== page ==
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a hepatologie

Gastroenterology and Hepatology

Gastroent Hepatol 2023; 77(6): 524–528. doi: 10.48095/ccgh2023524.

New perspectives in bariatric-metabolic treatment

Martin Fried1

+ Affiliation


Obesity is a chronic disease that affects millions of people worldwide and is associated with many health complications. The main goal of obesity treatment is to improve health by achieving and maintaining weight loss or through imposing metabolic changes. For treatment, there are several interventions available, such as diet and exercise, drug therapy, surgical procedures. If used as MONO therapy, they often show insufficiency to achieve/maintain adequate weight loss and/or metabolic improvement in long term. Patients seeking low invasive, however still efficient treatment or those with insufficient treatment results or side effects may, under view of new developments both in pharma and surgery, benefit from combined approach of both, anti-obesity medications and very low invasive bariatric-metabolic surgery, such as gastric plication (namely endoscopic plication), partial jejuno-ileal diversion and left gastric artery embolization. There are several new anti-obesity drugs that have been developed or are in development. These drugs target different pathways in the body, such as hormones, neurotransmitters, receptors, enzymes, i.e. to reduce food intake, increase energy expenditure, alter nutrient absorption. In bariatric-metabolic surgery new understanding of the mechanisms of action, which involve not only mechanical restriction or malabsorption, but also neurohormonal modulation, gut microbiome alteration, immune system regulation, and epigenetic changes is being applied to the treatment pathways. For optimal success, heterogeneity of treatment response needs to be incorporated into management plans. Low invasive bariatric-metabolic surgery combined with pharmacotherapy can lead to additive weight-loss benefits and less side effects and it usually works in synergy with medications. Thus, combined approach to obesity treatment that involves anti-obesity medications and BMS are complementary to each other. Laparoscopic PJID seems to be one of the promising non-drug interventions, especially for type 2 diabetic patients with poorly controlled diabetes. Pilot results at two, five and seven years are presented in the article. In 5 years after PJID mean BMI decreased by –12.4%. Mean HbA1c decreased in 2 years after the operation by mean of –2.48 (–32.3%), after 5 years by –3,51 (–45.8%) and in 7 years still decrease of –2.39 (–31.2%) was noted. Glycaemia decreased by mean of –2.5 mmol/l in 2 years, in 5 years postoperatively mean decrease was –4.8 (–44.0%) a in 7 years the mean decrease was – 5.5 mmol/l (–50.4%) in comparison with the pre-op values. Partial jejunal diversion provides an anatomy sparing, low risk, potentially reversible, metabolic procedure, especially in a view of potential use of magnetic approach. The operation does not neccessitate significant alterations in lifestyle, mineral and/or vitamin supplementation and offers rapid recovery. Anti-obesity medications may help prepare patients for bariatric surgery by inducing preoperative weight loss and reducing surgical risk and/or through leveraging treatment outcomes if used in the immediate postoperative period. May also help to prevent or treat weight regain after bariatric surgery by enhancing satiety and reducing hunger. In non-responders to medication before they get surgery may trigger respond to the medication after surgery. New obesity treatment model that utilizes combination of new drugs and low invasive treatment (such as surgical, endoscopic and other new technologies, e.i.magnetic surgery), can enhance and leverage treatment outcomes without increasing risks.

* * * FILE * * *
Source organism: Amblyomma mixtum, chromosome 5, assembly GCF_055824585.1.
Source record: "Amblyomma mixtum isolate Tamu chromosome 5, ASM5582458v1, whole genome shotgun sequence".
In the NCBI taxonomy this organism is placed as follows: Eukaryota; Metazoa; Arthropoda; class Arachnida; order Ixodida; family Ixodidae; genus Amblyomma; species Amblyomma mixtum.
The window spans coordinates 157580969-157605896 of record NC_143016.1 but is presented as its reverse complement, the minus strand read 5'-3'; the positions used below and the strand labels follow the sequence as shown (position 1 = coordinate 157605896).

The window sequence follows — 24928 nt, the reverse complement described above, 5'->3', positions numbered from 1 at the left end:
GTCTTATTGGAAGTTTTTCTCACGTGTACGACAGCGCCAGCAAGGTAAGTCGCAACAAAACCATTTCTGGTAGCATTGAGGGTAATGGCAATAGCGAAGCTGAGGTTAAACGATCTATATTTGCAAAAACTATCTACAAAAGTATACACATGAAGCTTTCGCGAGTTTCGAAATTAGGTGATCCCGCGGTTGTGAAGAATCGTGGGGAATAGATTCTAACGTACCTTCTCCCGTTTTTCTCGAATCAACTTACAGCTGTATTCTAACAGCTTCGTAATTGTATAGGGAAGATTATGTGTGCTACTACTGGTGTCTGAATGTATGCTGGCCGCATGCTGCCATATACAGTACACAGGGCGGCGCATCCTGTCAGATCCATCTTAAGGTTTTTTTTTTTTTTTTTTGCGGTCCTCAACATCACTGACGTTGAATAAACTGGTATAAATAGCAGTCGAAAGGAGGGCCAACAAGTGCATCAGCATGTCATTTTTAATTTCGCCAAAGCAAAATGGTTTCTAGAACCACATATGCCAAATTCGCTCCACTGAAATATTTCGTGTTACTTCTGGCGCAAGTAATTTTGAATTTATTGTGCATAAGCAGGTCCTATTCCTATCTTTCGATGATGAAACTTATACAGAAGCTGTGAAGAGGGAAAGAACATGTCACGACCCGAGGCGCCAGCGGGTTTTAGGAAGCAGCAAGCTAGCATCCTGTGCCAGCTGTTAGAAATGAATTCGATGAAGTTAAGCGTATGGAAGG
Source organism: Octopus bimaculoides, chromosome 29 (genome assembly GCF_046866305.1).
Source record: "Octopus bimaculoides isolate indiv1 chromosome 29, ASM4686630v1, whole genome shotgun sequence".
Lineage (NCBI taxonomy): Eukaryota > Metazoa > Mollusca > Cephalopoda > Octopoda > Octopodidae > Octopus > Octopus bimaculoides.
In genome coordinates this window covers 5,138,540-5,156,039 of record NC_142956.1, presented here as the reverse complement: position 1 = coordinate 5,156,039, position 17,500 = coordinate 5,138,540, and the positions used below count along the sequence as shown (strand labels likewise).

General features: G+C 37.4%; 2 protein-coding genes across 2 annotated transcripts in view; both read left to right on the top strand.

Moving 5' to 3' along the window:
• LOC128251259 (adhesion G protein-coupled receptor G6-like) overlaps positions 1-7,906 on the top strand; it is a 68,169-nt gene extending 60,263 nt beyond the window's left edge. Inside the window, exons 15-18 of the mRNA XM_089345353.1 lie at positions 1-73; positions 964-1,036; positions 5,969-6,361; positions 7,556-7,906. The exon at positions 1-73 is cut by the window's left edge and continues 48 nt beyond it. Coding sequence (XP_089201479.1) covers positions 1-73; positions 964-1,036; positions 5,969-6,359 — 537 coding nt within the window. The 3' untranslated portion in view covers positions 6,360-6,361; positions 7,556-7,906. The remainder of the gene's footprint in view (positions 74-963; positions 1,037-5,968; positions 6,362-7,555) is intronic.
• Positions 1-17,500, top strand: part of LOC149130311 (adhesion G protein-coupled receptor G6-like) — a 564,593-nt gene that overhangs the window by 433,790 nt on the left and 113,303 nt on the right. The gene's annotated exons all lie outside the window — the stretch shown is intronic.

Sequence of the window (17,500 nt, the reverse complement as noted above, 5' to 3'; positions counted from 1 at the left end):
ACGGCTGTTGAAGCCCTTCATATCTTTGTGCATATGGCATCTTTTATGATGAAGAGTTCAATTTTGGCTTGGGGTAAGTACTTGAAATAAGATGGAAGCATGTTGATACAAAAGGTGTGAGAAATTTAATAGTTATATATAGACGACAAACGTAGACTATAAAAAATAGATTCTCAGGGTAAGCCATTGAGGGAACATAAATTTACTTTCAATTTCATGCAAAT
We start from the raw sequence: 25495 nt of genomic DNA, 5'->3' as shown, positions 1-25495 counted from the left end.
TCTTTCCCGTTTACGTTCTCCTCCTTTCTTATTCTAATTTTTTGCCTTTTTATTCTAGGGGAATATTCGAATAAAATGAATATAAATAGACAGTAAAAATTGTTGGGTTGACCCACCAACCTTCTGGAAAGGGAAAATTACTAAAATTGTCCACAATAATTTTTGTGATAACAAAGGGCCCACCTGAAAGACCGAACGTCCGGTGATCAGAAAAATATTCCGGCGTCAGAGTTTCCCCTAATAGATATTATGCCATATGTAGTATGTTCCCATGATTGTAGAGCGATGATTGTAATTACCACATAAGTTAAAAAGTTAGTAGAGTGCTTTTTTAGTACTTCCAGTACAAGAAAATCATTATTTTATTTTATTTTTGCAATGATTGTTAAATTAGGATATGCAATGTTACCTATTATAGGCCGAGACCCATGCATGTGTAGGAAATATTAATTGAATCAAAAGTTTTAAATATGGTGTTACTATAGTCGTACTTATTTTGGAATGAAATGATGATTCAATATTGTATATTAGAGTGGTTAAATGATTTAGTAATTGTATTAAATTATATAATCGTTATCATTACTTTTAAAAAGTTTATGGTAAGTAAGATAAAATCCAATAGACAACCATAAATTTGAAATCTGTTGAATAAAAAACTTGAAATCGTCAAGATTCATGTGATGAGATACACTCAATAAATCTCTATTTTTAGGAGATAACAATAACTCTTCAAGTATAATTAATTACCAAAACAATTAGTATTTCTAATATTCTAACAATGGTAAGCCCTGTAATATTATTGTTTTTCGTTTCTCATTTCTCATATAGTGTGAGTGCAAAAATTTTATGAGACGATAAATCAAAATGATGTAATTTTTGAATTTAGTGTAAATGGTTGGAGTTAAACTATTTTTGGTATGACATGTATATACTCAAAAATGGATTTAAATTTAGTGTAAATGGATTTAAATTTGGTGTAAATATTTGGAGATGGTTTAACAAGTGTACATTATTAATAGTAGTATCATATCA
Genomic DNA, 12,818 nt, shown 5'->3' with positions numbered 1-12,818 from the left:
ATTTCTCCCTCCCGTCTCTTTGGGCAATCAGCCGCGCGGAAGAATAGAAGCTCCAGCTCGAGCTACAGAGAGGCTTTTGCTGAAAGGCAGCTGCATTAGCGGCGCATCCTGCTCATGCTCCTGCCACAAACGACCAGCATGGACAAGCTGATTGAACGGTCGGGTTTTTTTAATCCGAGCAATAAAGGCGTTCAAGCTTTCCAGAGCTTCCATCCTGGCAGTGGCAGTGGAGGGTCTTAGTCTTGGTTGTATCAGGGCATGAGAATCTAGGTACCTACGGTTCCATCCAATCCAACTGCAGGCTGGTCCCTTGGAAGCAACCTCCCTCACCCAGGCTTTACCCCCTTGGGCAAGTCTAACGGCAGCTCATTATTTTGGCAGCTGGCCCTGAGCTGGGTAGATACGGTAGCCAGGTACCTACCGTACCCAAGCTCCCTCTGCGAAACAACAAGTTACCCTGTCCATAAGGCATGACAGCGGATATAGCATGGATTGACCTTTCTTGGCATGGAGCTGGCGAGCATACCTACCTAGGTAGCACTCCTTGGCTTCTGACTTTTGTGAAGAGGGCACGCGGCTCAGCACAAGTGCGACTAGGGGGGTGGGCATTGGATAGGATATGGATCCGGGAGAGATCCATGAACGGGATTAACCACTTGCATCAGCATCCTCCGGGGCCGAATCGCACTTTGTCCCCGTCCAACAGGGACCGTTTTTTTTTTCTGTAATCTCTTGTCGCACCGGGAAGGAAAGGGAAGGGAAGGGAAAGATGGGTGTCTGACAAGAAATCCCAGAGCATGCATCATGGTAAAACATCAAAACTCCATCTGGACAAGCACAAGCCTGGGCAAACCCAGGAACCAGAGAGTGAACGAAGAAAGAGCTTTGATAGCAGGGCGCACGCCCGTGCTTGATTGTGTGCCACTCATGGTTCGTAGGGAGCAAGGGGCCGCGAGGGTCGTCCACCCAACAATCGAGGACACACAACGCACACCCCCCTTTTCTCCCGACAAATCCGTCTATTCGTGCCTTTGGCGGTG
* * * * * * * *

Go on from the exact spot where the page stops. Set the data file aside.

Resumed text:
obesity, pharmacotherapy, bariatric-metabolic surgery, combined treatment

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1. Fried M, Dolezalova K, Chambers A et al. A novel approach to glycemic control in type 2 diabetes mellitus, partial jejunal diversion: Pre-clinical to clinical pathway. BMJ Open Diabetes Res Care 2017; 5(1): e000431. doi: 10.1136/bmjdrc-2017-000431.
2. Fried M, Sramkova P, Dolezalova-Kormanova K. Laparoscopic greater curvature plication (LGCP) for treatment of morbid obesity in a series of 244 patients. Obes Surg 2012; 22(8): 1298–1307. doi: 10.1007/s11695-012-0684-2.
3. Reddy VY, Fried M, Neuzil P et al. Percutaneous transcatheter bariatric embolotherapy for weight loss in obesity: two year data from a prospective RCT. Eur Heart J 2020; 41(2). doi: 10.1093/ehjci/ehaa946.3037.
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6. Doležalova-Kormanova K, Buchwald JN, Skochova D et al. Five-Year Outcomes: Laparoscopic Greater Curvature Plication for Treatment of Morbid Obesity. Obes Surg 2017; 27 (11): 2818–2828. doi: 10.1007/s11695-017-2709-3.
7. Dolezalova K, Sramkova P, Fried M. Laparoscopic gastric plication in the treatment of obesity and metabolic disorders: 10-years results. Cas Lek Cesk 2020; 159(3–4): 144–146.
8. Fried M, Dolezalova K, Chambers AP et al. A Novel Approach to Glycemic Control in Type 2 Diabetes Mellitus, Partial Jejunal Diversion: pre-clinical to clinical pathway. BMJ Open Diabetes Res Care 2017; 5(1): e000431. doi: 10.1136/bmjdrc-2017-000431.

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